Also, we’ll need to install a patched font so that Powerline will function properly. Powerline draws fancy characters in the status bar of Vim. This one is my favorite —> https://gist.github.com/1627888
Now, we can do all sorts of fanciful things. I recommend dropping OSX’s terminal emulator for iTerm2. It handles some stuff just a little bit better. Download it here.
Once we’re iTerm2-ing it, create a new profile for yourself at Preferences > profiles. Next, download Solarized for iTerm2 here. Once that’s done, we can load a theme into iTerm2’s color presets. Navigate to the “Colors” tab, and expand “Load a preset”. You can import your preferred flavor of Solarized. Once it’s imported, set it using “Load a preset”.
Navigate to Preferences > Text, and change your font to whichever patched font you’ve settled on for Powerline. Then, uncheck “Draw bold text in bold font”. Double check that your terminal type is set to “xterm-256color” in Preferences > Terminal. Finally, in Preferences > Keys, set the left option key to +Esc.
$ curl -L https://github.com/robbyrussell/oh-my-zsh/raw/master/tools/install.sh | sh
Now, we’ve got a nice copy of zsh, prefab’d with a bunch of cool plugins.
Zsh is easily customized with a ~/.zshrc. As always, when working with homebrew packages, we’ll need to make sure they’re first in our path. Easily done by adding the following to .zshrc:
# $PATH # This puts homebrew packages first in path PATH=/usr/local/bin:/usr/local/sbin:$PATH
The cherry on top; Install Tmux.
$ brew install tmux
Copy/Paste can get weird, so we’ll use homebrew again:
$ brew install reattach-to-user-namespace
Add the following to ~/.tmux.conf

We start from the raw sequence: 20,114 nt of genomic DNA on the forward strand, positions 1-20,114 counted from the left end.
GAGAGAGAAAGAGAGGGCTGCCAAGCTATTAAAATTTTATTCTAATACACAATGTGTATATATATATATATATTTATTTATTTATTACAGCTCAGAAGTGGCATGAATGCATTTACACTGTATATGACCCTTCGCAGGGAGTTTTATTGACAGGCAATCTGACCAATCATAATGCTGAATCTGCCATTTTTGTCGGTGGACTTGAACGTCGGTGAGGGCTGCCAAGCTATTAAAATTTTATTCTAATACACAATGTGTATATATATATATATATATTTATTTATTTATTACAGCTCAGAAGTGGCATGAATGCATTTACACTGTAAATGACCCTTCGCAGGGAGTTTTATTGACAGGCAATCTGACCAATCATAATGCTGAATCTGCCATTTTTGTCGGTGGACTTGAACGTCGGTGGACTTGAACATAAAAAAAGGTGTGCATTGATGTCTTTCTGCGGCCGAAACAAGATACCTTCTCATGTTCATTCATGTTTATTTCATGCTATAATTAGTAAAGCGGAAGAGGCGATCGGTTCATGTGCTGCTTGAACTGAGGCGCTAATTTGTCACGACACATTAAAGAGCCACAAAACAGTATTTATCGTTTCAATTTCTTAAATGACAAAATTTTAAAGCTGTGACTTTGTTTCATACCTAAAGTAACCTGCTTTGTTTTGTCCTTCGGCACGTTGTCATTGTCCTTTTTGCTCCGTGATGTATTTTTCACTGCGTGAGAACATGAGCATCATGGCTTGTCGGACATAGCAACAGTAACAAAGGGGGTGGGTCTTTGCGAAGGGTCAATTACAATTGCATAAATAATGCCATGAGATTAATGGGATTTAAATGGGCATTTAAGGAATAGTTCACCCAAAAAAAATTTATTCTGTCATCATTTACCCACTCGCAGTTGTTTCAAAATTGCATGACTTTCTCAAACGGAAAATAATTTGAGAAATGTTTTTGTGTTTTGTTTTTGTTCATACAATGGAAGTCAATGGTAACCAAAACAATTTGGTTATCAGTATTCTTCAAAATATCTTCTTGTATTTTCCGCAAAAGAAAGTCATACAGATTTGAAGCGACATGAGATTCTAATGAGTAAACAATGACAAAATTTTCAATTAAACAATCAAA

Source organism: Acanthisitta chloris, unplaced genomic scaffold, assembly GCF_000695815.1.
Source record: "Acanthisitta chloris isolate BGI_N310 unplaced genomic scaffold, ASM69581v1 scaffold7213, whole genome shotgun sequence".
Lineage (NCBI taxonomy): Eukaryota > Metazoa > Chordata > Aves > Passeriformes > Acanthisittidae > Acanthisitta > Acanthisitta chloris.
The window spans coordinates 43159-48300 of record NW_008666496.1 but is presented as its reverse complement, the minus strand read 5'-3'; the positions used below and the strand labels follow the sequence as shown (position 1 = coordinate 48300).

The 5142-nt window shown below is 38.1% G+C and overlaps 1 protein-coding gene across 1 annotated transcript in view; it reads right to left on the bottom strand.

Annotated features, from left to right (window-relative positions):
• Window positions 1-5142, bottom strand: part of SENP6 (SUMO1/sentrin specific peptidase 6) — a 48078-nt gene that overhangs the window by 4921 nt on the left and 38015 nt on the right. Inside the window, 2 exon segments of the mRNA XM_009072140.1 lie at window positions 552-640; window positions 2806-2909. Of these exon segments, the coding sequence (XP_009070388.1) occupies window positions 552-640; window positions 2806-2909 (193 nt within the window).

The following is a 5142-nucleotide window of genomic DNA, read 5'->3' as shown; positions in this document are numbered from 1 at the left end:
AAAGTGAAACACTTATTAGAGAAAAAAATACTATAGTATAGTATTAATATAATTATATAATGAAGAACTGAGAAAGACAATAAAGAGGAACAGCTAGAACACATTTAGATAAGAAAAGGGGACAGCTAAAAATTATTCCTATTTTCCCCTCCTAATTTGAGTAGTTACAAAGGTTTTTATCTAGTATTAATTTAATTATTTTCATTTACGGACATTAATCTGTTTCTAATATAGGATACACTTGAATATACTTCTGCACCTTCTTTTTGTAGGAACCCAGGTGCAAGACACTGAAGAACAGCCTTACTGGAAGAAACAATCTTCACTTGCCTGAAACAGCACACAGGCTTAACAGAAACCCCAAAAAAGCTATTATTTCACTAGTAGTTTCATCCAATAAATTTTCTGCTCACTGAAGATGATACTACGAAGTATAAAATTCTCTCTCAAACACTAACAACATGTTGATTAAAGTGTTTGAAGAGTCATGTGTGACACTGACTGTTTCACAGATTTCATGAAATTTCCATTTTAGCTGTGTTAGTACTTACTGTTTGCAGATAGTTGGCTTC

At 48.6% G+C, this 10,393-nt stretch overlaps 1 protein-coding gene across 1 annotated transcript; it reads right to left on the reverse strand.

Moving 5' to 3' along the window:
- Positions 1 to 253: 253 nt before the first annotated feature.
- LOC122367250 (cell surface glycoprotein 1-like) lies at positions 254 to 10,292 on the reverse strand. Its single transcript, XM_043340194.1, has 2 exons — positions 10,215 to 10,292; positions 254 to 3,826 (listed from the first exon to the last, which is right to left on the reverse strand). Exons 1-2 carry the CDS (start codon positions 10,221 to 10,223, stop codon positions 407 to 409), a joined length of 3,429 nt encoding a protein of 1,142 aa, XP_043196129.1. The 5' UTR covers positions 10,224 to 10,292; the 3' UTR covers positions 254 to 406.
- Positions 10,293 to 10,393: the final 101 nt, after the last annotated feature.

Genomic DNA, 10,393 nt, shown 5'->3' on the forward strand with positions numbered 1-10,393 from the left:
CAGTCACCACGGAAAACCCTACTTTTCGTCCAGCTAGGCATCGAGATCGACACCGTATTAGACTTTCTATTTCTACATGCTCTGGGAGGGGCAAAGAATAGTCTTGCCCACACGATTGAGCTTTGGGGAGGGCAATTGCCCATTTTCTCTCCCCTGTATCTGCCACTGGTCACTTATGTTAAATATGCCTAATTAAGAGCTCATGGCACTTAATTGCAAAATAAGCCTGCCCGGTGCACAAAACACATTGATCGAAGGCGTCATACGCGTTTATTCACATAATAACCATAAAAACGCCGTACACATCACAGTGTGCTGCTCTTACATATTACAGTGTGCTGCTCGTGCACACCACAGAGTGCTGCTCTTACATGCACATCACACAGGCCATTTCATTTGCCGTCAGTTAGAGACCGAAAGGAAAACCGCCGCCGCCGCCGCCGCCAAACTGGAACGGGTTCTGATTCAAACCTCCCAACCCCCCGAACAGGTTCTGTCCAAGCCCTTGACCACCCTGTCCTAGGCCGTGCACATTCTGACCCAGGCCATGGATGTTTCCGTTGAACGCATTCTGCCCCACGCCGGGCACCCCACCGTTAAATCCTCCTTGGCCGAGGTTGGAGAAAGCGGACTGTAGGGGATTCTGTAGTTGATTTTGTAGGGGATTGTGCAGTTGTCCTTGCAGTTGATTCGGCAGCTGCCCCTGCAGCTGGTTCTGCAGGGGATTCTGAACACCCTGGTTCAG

# zsh is kinda tight set-option -g default-shell $SHELL # copy and paster set-option -g default-command "reattach-to-user-namespace -l zsh" # look good set -g default-terminal "screen-256color" # act like GNU screen unbind C-b set -g prefix C-a # a mouse set -g mode-mouse on setw -g mouse-select-window on setw -g mouse-select-pane on # act like vim setw -g mode-keys vi bind h select-pane -L bind j select-pane -D bind k select-pane -U bind l select-pane -R bind-key -r C-h select-window -t :- bind-key -r C-l select-window -t :+ unbind [ bind ` copy-mode unbind p bind p paste-buffer bind -t vi-copy v begin-selection bind -t vi-copy y copy-selection # after copying to a tmux buffer, hit y again to copy to clipboard bind y run "tmux save-buffer - | reattach-to-user-namespace pbcopy"
A great article about setting up the “Text Triumvrate” can be had at drbunsen.org. I highly recommend reading it.
Syncing it all with Dropbox
Now, we’ve spent a bit of time creating all of these configuration files. Wouldn’t it be nice if we never have to do that again? Yes. Use Dropbox.
We can symlink every configuration file from Dropbox, stashed in a hidden folder. Move all that junk, and begin symlinking it to your home directory.
$ ln -s ~/Dropbox/.dotfiles/.vimrc.after
We can even put things like .ssh keys in there, and never fear that we’ll lose something. Only that Dropbox will go bad, like Facebook, and try to ssh into all of our shit, the better to be able to direct market to the masses.
I can’t wait ‘till Facebook dies.